Op-Ed, Nurses Week 2015, Newark Star Ledger
Elfrieda Johnson, RN, St. Michael’s Medical Center in Newark and JNESO Board President
If you or a loved one stayed overnight in a hospital last year, you joined 17.5 million others who have utilized inpatient health care services across the country. From the moment you entered the hospital until the moment you left, who answered your questions, delivered your medication and responded to your calls for assistance? It was more than likely a nurse.
Nurses make up the largest group of health care providers in the country. They are on the front lines of health care delivery for an aging and increasingly sicker population. While Americans are living longer, government reports indicate that nearly half of adults over 65 are living with more than one chronic health condition.
Accessing health care is only expected to increase, as more than 7 million of the previously uninsured will now have health insurance as a result of the Affordable Care Act. And nearly 200,000 of those newly insured live in New Jersey. The health care industry is booming, but what about those delivering care?
In hospitals and other health care facilities in New Jersey and across the country, nurses are facing massive reductions in staffing budgets, forcing them to work with fewer resources as they care for sicker patients.
It’s a safety problem for nurses and patients alike.
The understaffing of nurses leads to nurse burnout, exacerbating a well-documented and growing nursing shortage. It also puts patients at risk of infections, bedsores, pneumonia, MRSA, cardiac arrest and accidental death. Studies have shown that increasing the number of patients under a single RN’s care beyond four increases the risk of death by 7 percent for all patients. That’s a scary statistic for anyone who has ever found themselves or a loved one in a hospital setting or long-term care facility.
Inadequate staffing is arguably one of health care’s biggest problems, and we as a state have yet to address it.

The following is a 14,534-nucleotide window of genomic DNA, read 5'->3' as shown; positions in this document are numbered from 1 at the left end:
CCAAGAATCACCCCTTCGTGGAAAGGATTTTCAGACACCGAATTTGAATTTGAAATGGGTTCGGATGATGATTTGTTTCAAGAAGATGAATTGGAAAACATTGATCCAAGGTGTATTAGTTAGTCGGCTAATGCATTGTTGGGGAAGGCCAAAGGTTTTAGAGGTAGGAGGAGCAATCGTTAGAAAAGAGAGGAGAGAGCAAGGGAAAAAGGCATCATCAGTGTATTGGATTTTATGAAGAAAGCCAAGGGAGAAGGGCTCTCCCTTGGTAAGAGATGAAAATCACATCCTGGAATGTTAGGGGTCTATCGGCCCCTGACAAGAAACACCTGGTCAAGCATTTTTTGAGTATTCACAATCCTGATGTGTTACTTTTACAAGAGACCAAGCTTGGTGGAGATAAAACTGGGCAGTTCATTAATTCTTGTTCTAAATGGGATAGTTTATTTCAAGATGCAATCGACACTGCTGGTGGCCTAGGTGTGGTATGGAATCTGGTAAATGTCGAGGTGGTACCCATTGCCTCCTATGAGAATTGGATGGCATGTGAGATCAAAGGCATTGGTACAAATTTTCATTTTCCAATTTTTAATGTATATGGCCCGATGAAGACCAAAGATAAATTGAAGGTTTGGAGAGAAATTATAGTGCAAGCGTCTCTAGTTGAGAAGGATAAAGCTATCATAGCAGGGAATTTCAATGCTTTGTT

New Jersey does have a staffing disclosure law. Hospitals are required to report the nurse-to-patient staffing ratios to the Department of Health, and that information is publicly available on the department’s website.
Additionally, hospitals are required to post daily staffing ratios in the patient care area of each unit in their facility. But that’s simply not enough. It is time to implement a uniform, research-based mandate across all of New Jersey’s hospitals.
Last year alone, JNESO, a union that represents about 5,000 RNs, LPNs and other health care workers in New Jersey and Pennsylvania, received nearly 500 “short staffing” notices from its members, reporting an instance where they were understaffed and concerned for patient safety. And a 2010 study conducted by the University of Pennsylvania found that if New Jersey implemented a safe staffing law, hospitals would see 14 percent fewer surgical deaths.
These are powerful numbers.
JNESO has long advocated for a safe staffing mandate — a law that would require a nurse-to-patient staffing ratio per unit — uniform across all of New Jersey’s hospitals. The concept has been around for years, and getting it on the priority list of lawmakers remains one of JNESO’s top initiatives.
Join JNESO in working to get safe staffing on the legislative priority list by contacting your legislator and letting them know how important it is to take action on this now. Go to the top of this page and click on “Political Action Network – Take Action Now!”
Inaction on safe staffing is simply inexcusable. For the safety of our loved ones, our nurses and ourselves, we must work to ensure that health care providers are given the resources they need to effectively care for their patients.